The 13th Annual Ottawa Children and Youth Traditional Pow Wow took place from March 27-28 at Carleton University. A pow wow is a gathering of cultures, a way for Aboriginals and non-Aboriginals to come together and honour Aboriginal culture and traditions. Characterized by dancing and throat singing, the young and the elderly are given the opportunity to celebrate age-old traditions.
Through celebration and dance, Aboriginals and non-Aboriginals came together to honour culture and traditions.
A.J. Elliott from Whitefish Lake First Nation has been participating in the children’s pow wow since the age of three as a grass dancer. At the event, he wore colourful Aboriginal regalia. The fringes are meant to be reminiscent of grass flowing in the wind.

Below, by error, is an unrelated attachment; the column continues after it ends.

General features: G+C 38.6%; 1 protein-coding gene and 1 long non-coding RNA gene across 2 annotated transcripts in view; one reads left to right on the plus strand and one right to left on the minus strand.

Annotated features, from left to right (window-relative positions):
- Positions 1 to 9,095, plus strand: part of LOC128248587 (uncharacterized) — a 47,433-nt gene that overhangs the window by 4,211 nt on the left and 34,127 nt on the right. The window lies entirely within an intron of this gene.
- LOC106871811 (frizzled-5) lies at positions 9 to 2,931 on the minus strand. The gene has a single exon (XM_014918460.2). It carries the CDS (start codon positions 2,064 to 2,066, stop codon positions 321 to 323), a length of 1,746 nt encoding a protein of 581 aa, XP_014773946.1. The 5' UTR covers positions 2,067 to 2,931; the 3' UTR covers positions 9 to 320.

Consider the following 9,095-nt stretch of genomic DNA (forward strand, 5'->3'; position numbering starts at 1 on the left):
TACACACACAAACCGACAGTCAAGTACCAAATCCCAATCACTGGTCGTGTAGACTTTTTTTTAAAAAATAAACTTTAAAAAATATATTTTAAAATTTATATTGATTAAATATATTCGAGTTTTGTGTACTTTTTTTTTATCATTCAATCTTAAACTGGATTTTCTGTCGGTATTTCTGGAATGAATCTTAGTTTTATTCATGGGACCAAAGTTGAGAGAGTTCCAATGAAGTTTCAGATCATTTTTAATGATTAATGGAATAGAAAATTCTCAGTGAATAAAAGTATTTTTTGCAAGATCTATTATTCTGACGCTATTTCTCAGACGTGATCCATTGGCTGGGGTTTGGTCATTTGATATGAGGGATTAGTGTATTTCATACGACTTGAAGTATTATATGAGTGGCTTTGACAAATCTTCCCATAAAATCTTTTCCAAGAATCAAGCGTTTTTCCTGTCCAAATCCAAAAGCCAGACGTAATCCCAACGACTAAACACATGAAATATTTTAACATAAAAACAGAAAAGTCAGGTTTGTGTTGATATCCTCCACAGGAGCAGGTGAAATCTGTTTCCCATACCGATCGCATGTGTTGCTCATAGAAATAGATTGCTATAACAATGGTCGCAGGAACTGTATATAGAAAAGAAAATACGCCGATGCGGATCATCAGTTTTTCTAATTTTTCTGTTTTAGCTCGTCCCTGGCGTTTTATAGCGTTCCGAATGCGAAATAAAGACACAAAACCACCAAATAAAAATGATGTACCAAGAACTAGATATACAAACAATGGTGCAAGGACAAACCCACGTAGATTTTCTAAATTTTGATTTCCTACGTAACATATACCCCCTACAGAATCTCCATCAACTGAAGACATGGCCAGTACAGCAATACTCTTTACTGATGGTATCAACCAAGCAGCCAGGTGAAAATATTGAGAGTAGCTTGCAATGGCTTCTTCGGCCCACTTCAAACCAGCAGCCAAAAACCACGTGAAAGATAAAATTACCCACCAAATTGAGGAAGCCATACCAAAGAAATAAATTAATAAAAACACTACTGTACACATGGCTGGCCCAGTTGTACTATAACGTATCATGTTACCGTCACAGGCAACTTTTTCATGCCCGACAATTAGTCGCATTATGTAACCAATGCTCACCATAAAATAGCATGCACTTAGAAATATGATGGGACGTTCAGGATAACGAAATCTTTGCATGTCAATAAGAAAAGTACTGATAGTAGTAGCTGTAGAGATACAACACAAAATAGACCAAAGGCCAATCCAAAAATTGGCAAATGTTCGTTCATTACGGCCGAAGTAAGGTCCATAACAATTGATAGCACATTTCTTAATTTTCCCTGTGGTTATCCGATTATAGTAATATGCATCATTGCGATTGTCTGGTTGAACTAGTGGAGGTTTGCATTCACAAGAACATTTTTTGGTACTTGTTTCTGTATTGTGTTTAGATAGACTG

Willy Bruce from the National Aboriginal Veterans Association is a carrier of the Aboriginal Veterans’ Eagle Staff.
For the jingle dance, girls wear the jingle dress- it serves the purpose of healing.
A woman displays a fancy shawl with rare eagle feathers.
Hand-made silver jewellery made from Tibetan silver.
A display of mocassins lines the vending booth.
Authentic Aboriginal crafts made by Jean Verdon.
Dream catchers sold by What Knots, a line of native crafts made by Wesley and Lori Havill.
The Odawa Native Friendship Centre and Wabano Centre for Aboriginal Health displayed information booths to raise awareness on health issues relevant to their communities, such as Fetal Alcohol Syndrome.
A close-up of Wagano Centre for Aboriginal Health’s information booth.